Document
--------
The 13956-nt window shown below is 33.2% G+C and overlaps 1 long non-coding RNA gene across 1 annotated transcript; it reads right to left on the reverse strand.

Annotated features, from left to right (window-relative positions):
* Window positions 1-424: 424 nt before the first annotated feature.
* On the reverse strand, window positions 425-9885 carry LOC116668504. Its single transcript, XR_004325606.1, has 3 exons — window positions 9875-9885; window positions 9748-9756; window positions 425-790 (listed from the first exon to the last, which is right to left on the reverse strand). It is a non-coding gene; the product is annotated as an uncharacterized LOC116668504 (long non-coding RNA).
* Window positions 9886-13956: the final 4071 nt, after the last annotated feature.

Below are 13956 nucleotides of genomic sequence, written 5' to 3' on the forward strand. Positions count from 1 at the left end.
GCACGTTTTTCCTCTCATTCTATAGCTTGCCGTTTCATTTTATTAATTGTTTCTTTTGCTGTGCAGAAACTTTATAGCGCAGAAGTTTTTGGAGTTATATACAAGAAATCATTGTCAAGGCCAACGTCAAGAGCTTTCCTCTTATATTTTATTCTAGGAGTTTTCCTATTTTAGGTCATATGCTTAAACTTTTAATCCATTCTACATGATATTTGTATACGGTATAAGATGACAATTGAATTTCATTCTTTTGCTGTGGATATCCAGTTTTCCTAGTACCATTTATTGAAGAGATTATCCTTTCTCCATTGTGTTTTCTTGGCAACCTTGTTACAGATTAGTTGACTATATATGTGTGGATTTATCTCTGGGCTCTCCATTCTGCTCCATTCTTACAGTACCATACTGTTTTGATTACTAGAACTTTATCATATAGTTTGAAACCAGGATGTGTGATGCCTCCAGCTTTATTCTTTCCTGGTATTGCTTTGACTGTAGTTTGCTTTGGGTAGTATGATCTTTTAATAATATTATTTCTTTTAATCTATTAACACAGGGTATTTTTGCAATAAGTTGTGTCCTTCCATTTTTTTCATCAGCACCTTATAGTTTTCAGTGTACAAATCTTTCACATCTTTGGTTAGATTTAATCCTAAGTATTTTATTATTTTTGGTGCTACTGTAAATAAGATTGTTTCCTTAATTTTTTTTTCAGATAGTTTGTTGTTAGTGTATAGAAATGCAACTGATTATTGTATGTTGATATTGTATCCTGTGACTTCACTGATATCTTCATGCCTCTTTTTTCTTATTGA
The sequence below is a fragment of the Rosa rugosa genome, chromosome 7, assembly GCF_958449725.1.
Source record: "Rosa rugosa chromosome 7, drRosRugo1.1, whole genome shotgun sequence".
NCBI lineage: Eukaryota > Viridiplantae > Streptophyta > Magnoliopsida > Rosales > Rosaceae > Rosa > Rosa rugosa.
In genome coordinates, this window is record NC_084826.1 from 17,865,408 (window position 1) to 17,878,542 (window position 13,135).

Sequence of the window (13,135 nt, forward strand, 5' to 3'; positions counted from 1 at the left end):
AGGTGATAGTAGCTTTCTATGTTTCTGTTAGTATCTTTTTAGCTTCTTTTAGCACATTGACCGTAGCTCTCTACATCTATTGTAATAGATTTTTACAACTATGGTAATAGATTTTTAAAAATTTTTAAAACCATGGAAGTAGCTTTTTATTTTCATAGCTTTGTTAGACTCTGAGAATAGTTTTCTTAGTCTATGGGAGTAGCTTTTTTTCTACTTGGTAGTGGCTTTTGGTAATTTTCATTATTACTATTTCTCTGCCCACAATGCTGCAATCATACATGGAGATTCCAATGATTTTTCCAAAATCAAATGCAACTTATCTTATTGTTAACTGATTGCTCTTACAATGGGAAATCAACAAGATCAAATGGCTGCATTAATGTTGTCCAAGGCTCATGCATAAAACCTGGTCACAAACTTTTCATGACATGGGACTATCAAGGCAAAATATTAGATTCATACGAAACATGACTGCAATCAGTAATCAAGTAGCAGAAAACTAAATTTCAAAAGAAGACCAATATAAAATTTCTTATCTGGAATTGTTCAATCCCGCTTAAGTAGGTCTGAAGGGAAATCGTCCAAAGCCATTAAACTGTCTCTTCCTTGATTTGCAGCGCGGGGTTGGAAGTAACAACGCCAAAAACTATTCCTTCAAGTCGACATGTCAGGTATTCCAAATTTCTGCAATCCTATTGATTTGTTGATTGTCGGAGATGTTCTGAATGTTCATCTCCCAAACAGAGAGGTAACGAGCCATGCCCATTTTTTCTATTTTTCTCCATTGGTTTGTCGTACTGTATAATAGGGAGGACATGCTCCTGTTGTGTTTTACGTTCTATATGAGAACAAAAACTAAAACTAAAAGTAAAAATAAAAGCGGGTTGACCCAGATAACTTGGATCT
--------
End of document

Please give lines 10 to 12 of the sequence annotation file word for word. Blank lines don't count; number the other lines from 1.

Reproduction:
NCBI lineage: Eukaryota > Viridiplantae > Streptophyta > Magnoliopsida > Rosales > Rosaceae > Rosa > Rosa rugosa.
In genome coordinates, this window is record NC_084826.1 from 17,865,408 (window position 1) to 17,878,542 (window position 13,135).

Sequence of the window (13,135 nt, forward strand, 5' to 3'; positions counted from 1 at the left end):